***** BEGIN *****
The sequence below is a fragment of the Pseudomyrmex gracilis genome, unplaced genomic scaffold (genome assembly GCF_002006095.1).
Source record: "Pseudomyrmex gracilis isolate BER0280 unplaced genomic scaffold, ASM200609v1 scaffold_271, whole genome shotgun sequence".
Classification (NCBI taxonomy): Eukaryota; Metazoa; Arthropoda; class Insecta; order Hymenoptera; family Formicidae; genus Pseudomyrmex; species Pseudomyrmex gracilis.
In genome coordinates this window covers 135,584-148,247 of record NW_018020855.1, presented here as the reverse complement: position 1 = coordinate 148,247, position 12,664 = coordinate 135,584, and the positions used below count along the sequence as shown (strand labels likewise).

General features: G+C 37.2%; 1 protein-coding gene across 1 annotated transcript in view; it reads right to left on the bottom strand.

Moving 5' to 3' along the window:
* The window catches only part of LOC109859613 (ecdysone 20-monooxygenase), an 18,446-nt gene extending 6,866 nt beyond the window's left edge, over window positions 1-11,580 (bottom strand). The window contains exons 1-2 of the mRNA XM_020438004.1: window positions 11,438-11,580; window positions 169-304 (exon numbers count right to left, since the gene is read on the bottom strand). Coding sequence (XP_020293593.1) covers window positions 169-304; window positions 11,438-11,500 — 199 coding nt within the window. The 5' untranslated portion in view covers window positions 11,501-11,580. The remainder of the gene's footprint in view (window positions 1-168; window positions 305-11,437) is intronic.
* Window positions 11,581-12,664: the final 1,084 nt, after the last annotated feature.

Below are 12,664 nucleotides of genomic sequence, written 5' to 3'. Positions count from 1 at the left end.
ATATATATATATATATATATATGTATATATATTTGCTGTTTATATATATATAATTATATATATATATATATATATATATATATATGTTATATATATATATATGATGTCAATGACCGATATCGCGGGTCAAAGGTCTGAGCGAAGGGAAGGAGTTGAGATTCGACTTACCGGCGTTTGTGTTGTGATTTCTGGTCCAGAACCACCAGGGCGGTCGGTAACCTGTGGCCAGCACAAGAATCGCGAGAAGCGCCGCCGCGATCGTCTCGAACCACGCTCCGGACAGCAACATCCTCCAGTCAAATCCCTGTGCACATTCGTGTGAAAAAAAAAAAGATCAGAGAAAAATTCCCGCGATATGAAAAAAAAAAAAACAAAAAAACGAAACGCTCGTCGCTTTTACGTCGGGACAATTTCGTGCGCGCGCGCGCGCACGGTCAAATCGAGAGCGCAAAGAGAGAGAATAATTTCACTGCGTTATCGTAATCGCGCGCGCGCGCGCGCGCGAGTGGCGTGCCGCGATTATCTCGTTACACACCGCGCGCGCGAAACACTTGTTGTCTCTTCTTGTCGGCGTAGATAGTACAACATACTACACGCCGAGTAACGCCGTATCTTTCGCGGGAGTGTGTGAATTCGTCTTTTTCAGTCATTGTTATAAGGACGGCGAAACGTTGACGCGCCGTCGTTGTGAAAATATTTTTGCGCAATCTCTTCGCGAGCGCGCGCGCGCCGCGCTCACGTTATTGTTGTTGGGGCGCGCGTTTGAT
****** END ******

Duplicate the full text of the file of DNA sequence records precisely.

The sequence below is a fragment of the Pseudomyrmex gracilis genome, unplaced genomic scaffold (genome assembly GCF_002006095.1).
Source record: "Pseudomyrmex gracilis isolate BER0280 unplaced genomic scaffold, ASM200609v1 scaffold_271, whole genome shotgun sequence".
Classification (NCBI taxonomy): Eukaryota; Metazoa; Arthropoda; class Insecta; order Hymenoptera; family Formicidae; genus Pseudomyrmex; species Pseudomyrmex gracilis.
In genome coordinates this window covers 135,584-148,247 of record NW_018020855.1, presented here as the reverse complement: position 1 = coordinate 148,247, position 12,664 = coordinate 135,584, and the positions used below count along the sequence as shown (strand labels likewise).

General features: G+C 37.2%; 1 protein-coding gene across 1 annotated transcript in view; it reads right to left on the bottom strand.

Moving 5' to 3' along the window:
* The window catches only part of LOC109859613 (ecdysone 20-monooxygenase), an 18,446-nt gene extending 6,866 nt beyond the window's left edge, over window positions 1-11,580 (bottom strand). The window contains exons 1-2 of the mRNA XM_020438004.1: window positions 11,438-11,580; window positions 169-304 (exon numbers count right to left, since the gene is read on the bottom strand). Coding sequence (XP_020293593.1) covers window positions 169-304; window positions 11,438-11,500 — 199 coding nt within the window. The 5' untranslated portion in view covers window positions 11,501-11,580. The remainder of the gene's footprint in view (window positions 1-168; window positions 305-11,437) is intronic.
* Window positions 11,581-12,664: the final 1,084 nt, after the last annotated feature.

Below are 12,664 nucleotides of genomic sequence, written 5' to 3'. Positions count from 1 at the left end.
ATATATATATATATATATATATGTATATATATTTGCTGTTTATATATATATAATTATATATATATATATATATATATATATATATGTTATATATATATATATGATGTCAATGACCGATATCGCGGGTCAAAGGTCTGAGCGAAGGGAAGGAGTTGAGATTCGACTTACCGGCGTTTGTGTTGTGATTTCTGGTCCAGAACCACCAGGGCGGTCGGTAACCTGTGGCCAGCACAAGAATCGCGAGAAGCGCCGCCGCGATCGTCTCGAACCACGCTCCGGACAGCAACATCCTCCAGTCAAATCCCTGTGCACATTCGTGTGAAAAAAAAAAAGATCAGAGAAAAATTCCCGCGATATGAAAAAAAAAAAAACAAAAAAACGAAACGCTCGTCGCTTTTACGTCGGGACAATTTCGTGCGCGCGCGCGCGCACGGTCAAATCGAGAGCGCAAAGAGAGAGAATAATTTCACTGCGTTATCGTAATCGCGCGCGCGCGCGCGCGCGAGTGGCGTGCCGCGATTATCTCGTTACACACCGCGCGCGCGAAACACTTGTTGTCTCTTCTTGTCGGCGTAGATAGTACAACATACTACACGCCGAGTAACGCCGTATCTTTCGCGGGAGTGTGTGAATTCGTCTTTTTCAGTCATTGTTATAAGGACGGCGAAACGTTGACGCGCCGTCGTTGTGAAAATATTTTTGCGCAATCTCTTCGCGAGCGCGCGCGCGCCGCGCTCACGTTATTGTTGTTGGGGCGCGCGTTTGAT